Promsvyazbank Bond Sale Keeps Capital Level Above Minimum

Dmitry Ananyev

Promsvyazbank, the lender owned by the billionaire Ananyev brothers, averted the risk of capital dropping below required levels as it sells bonds and boosts prospects for a $1 billion initial public offering.

The bank sold 5 billion rubles ($157 million) of 5 1/2-year bonds with a coupon of 12.25 percent last week, the lender said in a statement. The funding will lift the company's capital adequacy from just above the required 10 percent and spur investor appetite for a possible equity sale, said Dmitry Polyakov, a credit analyst at Troika Dialog in Moscow.

Bank President Artyom Konstandian said March 21 the lender planned to raise $1 billion in an IPO in London and Moscow this year. Promsvyazbank's bond sale "rescues it from the danger zone," Polyakov said. "This capital injection allays immediate pressure on the bank's borderline ratio."

The bank's capital adequacy level has always been low because the brothers don't have spare funds to bolster its finances, according to Polyakov. Yields on the company's 2014 dollar bonds tumbled as much as 51 basis points, or 0.51 percentage point, last week to a three-month low of 7.10 percent on Aug. 8, narrowing the premium over the average yield for emerging-market banks to 174 basis points, the lowest since June 13, JPMorgan Chase & Co. indexes show. The yield on Promsvyazbank's dollar bond is down from a record of 11.03 percent on Oct. 4.

Promsvyazbank, VTB Group and Trust Bank were among Russian lenders "that temporarily got very close" to the minimum capital adequacy requirements, Moody's Investors Service said in a report on May 21. Capital adequacy is a measure of the financial strength of a bank, usually expressed as a ratio of its capital to its assets.

"We see no danger of the indicator falling below the level set by the Central Bank," Neil Withers, vice president for capital markets and investor relations, said by e-mail Aug. 10. The company is weighing "several options" to raise capital, Withers said.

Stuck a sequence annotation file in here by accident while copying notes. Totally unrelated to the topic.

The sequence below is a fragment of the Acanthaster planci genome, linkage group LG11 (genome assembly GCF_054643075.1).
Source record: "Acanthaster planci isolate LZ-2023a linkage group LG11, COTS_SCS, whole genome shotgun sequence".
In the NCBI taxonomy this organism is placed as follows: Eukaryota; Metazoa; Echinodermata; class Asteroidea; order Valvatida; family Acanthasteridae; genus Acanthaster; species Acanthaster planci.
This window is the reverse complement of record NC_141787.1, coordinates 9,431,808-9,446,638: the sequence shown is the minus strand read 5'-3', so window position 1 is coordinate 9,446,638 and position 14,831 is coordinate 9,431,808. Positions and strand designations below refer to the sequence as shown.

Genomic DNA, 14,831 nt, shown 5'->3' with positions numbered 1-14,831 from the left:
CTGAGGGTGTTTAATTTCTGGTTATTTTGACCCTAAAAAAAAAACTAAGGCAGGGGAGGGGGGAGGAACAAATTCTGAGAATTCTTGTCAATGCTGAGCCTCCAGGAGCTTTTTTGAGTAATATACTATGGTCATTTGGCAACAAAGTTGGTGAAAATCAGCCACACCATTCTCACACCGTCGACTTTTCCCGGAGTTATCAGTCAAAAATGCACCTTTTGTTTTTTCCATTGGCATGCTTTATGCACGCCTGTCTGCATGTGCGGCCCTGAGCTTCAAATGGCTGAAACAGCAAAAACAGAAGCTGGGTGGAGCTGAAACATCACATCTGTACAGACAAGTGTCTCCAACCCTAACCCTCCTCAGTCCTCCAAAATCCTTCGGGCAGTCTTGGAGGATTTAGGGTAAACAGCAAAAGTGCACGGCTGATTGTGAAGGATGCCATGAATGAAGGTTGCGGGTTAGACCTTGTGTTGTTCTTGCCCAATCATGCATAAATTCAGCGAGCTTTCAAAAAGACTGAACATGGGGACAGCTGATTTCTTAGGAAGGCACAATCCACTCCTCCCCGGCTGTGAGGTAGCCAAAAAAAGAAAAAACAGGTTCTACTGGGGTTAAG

Alexei Ananyev has chaired Promsvyazbank's board since 2006, while Dmitry represents the northern Russian region of Yamal-Nenets in the upper house of parliament. The brothers started out importing computers in the early 1990s.

The Ananyevs, who control 88.25 percent of Promsvyazbank, paid about 150 million euros ($185 million) on June 19 to buy back a 14.4 percent stake that Commerzbank, Germany's second-largest lender, acquired in 2006. The European Bank for Reconstruction and Development, set up by Western governments to help former communist countries, holds 11.75 percent of the Russian bank.

Promsvyazbank's IPO would be the first for a non-state bank in Russia since Nomos-Bank raised more than $700 million in April 2011. Promsvyazbank cancelled plans in 2008 to raise as much as $1 billion selling a 25 percent stake after Russia's five-day war with Georgia and the collapse of Lehman Brothers Holdings sent Russia's benchmark MICEX Index down 65 percent in the second half of 2008.

The bond sale may be the bank's only option for funding because of stock-market turbulence amid concern Europe's debt crisis won't be contained, according to Andrei Lifchits, who helps manage $50 million in Russian bonds at Spectrum Partners in Moscow.

Promsvyazbank's sale comes after VTB Group, Russia's second-biggest lender, sold the nation's first perpetual bonds worth $1 billion to replenish capital that was depleted by the acquisitions last year of Bank of Moscow and TransCreditBank.

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